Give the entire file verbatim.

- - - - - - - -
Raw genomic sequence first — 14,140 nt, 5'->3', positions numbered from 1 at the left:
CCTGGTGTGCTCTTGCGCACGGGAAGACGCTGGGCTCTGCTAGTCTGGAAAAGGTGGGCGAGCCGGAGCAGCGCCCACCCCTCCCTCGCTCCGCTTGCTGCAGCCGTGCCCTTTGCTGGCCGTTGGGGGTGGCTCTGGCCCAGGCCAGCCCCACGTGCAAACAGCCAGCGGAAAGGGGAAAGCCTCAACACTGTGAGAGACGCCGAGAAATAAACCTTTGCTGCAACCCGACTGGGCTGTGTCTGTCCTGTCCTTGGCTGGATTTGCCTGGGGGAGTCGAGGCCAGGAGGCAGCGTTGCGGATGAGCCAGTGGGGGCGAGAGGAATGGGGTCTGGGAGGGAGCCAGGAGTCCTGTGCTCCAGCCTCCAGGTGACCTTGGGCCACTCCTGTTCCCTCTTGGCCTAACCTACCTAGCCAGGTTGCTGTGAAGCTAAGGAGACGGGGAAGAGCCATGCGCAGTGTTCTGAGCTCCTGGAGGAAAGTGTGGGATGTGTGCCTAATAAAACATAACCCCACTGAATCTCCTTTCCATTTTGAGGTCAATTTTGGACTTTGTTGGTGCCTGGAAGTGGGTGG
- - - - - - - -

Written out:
Raw genomic sequence first — 14,140 nt, 5'->3', positions numbered from 1 at the left:
CCTGGTGTGCTCTTGCGCACGGGAAGACGCTGGGCTCTGCTAGTCTGGAAAAGGTGGGCGAGCCGGAGCAGCGCCCACCCCTCCCTCGCTCCGCTTGCTGCAGCCGTGCCCTTTGCTGGCCGTTGGGGGTGGCTCTGGCCCAGGCCAGCCCCACGTGCAAACAGCCAGCGGAAAGGGGAAAGCCTCAACACTGTGAGAGACGCCGAGAAATAAACCTTTGCTGCAACCCGACTGGGCTGTGTCTGTCCTGTCCTTGGCTGGATTTGCCTGGGGGAGTCGAGGCCAGGAGGCAGCGTTGCGGATGAGCCAGTGGGGGCGAGAGGAATGGGGTCTGGGAGGGAGCCAGGAGTCCTGTGCTCCAGCCTCCAGGTGACCTTGGGCCACTCCTGTTCCCTCTTGGCCTAACCTACCTAGCCAGGTTGCTGTGAAGCTAAGGAGACGGGGAAGAGCCATGCGCAGTGTTCTGAGCTCCTGGAGGAAAGTGTGGGATGTGTGCCTAATAAAACATAACCCCACTGAATCTCCTTTCCATTTTGAGGTCAATTTTGGACTTTGTTGGTGCCTGGAAGTGGGTGG